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What Should You Do If You Test Positive for Hepatitis C?
Just because you test positive for hepatitis C does not mean you need to begin treatment right away.
By Dr. Sanjay Gupta
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Sanjay Gupta, MD, Everyday Health:Most people who have hepatitis C don’t know it. But the consequences if you ignore this virus can be terrible. So the CDC is now recommending that every baby boomer get tested. That’s everyone born between 1945 and 1965, even if you feel fine. So what do you do if you learn you are infected? I asked Dr. Douglas Dieterich of Mount Sinai Hospital in New York. He’s a leading expert on hepatitis C.
Douglas Dieterich, MD, The Icahn School of Medicine at Mount Sinai:Well, the first thing that the CDC says if you test positive for hepatitis C is you should stop drinking alcohol. And then number two is you should see a doctor who specializes in treating liver disease, either a gastroenterologist or a hepatologist, who is a liver specialist. One thing is to avoid is actually getting fat, you know, weight gain. Gaining weight or having high blood sugars, early diabetes, can cause fatty liver, which makes the hepatitis C much worse.
Dr. Gupta:What about things like Tylenol?
Dr. Dieterich:Tylenol is actually is a big problem in overdoses, but two to three grams of Tylenol a day, as long as you are eating normally, is probably fine for your liver.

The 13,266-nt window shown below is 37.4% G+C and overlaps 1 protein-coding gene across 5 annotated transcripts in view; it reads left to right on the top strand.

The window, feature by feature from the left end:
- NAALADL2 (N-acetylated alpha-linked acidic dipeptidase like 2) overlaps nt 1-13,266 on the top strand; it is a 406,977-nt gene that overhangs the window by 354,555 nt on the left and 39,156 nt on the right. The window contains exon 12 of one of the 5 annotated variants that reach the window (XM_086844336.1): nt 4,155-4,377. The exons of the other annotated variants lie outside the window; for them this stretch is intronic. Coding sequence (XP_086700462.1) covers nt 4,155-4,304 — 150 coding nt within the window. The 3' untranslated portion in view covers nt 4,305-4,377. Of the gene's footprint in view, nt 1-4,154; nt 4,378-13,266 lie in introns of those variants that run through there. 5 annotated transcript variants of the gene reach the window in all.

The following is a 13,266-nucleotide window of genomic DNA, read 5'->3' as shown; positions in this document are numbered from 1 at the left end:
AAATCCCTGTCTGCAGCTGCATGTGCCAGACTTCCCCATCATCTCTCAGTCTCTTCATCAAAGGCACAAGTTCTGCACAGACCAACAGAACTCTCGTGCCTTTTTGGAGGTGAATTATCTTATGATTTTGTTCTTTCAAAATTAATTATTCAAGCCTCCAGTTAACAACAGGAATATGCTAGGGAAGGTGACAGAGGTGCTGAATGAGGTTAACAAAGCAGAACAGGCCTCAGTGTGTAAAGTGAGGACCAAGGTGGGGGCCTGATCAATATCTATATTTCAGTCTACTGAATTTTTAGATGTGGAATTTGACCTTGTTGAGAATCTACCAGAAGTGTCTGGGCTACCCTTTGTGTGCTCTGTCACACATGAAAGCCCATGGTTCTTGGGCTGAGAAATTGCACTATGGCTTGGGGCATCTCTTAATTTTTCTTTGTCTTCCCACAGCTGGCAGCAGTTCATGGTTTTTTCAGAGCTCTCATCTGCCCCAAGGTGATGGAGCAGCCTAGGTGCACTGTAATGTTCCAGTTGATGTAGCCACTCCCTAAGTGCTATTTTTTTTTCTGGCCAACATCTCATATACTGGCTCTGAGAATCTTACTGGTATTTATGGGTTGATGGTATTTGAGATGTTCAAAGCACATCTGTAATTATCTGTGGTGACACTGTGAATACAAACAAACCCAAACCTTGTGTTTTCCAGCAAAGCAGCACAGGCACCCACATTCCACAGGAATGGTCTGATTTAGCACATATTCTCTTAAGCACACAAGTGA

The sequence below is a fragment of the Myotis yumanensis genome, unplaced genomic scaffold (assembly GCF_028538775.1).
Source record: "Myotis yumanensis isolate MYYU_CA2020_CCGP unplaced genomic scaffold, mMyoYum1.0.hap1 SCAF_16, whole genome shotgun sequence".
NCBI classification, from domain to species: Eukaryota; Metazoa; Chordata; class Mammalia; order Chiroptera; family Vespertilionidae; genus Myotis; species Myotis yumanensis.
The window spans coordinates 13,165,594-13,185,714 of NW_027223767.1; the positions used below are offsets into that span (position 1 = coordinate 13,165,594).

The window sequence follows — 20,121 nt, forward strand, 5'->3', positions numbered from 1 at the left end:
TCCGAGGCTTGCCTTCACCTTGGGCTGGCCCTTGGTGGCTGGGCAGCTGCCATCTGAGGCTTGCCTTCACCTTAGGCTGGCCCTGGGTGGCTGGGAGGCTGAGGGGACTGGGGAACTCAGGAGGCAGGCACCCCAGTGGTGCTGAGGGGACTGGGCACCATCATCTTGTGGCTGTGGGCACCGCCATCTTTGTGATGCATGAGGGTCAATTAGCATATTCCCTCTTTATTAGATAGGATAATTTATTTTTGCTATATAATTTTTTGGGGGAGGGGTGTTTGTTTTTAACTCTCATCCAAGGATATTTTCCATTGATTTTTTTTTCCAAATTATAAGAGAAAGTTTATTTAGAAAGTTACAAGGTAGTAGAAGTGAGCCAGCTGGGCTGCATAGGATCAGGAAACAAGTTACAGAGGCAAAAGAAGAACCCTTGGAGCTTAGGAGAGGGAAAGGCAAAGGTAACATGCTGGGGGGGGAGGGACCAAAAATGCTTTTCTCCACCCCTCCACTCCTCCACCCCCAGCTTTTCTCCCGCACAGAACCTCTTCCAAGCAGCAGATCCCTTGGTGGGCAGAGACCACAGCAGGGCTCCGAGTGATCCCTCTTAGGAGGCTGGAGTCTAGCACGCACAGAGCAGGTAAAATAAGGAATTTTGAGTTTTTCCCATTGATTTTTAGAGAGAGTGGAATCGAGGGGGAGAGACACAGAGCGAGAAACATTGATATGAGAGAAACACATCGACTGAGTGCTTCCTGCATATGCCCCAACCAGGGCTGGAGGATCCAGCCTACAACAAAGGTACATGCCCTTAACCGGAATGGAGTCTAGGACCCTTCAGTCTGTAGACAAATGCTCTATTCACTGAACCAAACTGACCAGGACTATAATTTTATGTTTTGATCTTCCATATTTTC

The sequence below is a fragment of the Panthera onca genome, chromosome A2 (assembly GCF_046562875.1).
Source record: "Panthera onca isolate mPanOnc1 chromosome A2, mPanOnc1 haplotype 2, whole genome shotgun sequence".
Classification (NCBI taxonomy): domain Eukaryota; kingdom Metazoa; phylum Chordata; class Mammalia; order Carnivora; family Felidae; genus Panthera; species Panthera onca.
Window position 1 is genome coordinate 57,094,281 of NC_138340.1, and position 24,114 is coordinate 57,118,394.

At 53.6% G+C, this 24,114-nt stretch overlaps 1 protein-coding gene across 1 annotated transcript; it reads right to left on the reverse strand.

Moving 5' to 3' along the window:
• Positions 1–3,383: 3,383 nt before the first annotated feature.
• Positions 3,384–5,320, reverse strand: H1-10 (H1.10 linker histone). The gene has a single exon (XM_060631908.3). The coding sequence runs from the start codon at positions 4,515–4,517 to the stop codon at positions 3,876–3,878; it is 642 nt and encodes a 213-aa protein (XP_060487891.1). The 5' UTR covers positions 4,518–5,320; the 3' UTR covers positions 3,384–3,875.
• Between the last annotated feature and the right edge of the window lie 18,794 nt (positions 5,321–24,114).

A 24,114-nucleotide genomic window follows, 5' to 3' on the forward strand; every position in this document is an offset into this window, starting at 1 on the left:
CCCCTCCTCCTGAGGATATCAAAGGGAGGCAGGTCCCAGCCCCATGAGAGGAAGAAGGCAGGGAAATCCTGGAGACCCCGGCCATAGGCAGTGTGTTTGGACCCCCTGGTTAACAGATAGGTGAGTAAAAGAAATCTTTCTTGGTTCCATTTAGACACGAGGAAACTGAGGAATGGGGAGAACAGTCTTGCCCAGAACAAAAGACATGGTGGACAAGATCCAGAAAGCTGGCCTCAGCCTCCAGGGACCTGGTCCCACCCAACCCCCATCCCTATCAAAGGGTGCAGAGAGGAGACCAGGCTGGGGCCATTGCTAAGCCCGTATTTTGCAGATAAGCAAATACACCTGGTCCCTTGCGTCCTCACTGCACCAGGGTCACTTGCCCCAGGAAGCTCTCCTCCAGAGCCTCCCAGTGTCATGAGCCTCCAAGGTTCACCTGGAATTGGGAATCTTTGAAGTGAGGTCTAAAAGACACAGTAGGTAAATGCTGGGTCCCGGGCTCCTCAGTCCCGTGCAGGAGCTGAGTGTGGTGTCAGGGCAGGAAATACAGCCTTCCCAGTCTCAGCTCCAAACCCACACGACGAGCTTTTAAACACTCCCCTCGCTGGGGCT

Dr. Gupta:If this goes untreated, what is the progression of events? What is the progression of the disease?
Dr. Dieterich:It's relatively slow until you get near the end. It’s sort of an exponential curve. Nothing happens until you get to be age 50 or 60, and then the disease takes off and it starts to really damage your liver. Sometimes they will see fluid in their abdomen, swelling in their feet, obviously the yellow eyes, the jaundice. They can get confused. It's called the hepatic encephalopathy, like an overdose of Valium, and they have more car accidents if that happens. They can get liver cancer, which is actually the fastest growing cancer in the U.S. nowadays is liver cancer, and that’s mostly due to hepatitis C.
Dr. Gupta:Is there a point where it's too late to get treatment?
Dr. Dieterich:Yeah, there is. That’s the worse job I ever have to do, you know, is go to a bedside and say, you know, it's really too late, there is nothing we can do now. All-cause mortality. All-cause, so from anything: diabetes, hypertension, cholesterol, heart attack, stroke. All-cause mortality is doubled or tripled if you have hepatitis C. And if we intervene, we can actually change that mortality.
Dr. Gupta:If you’re infected but you have not developed symptoms, you may not need to begin treatment for hepatitis C right away. You and your doctor should decide when is the right time.
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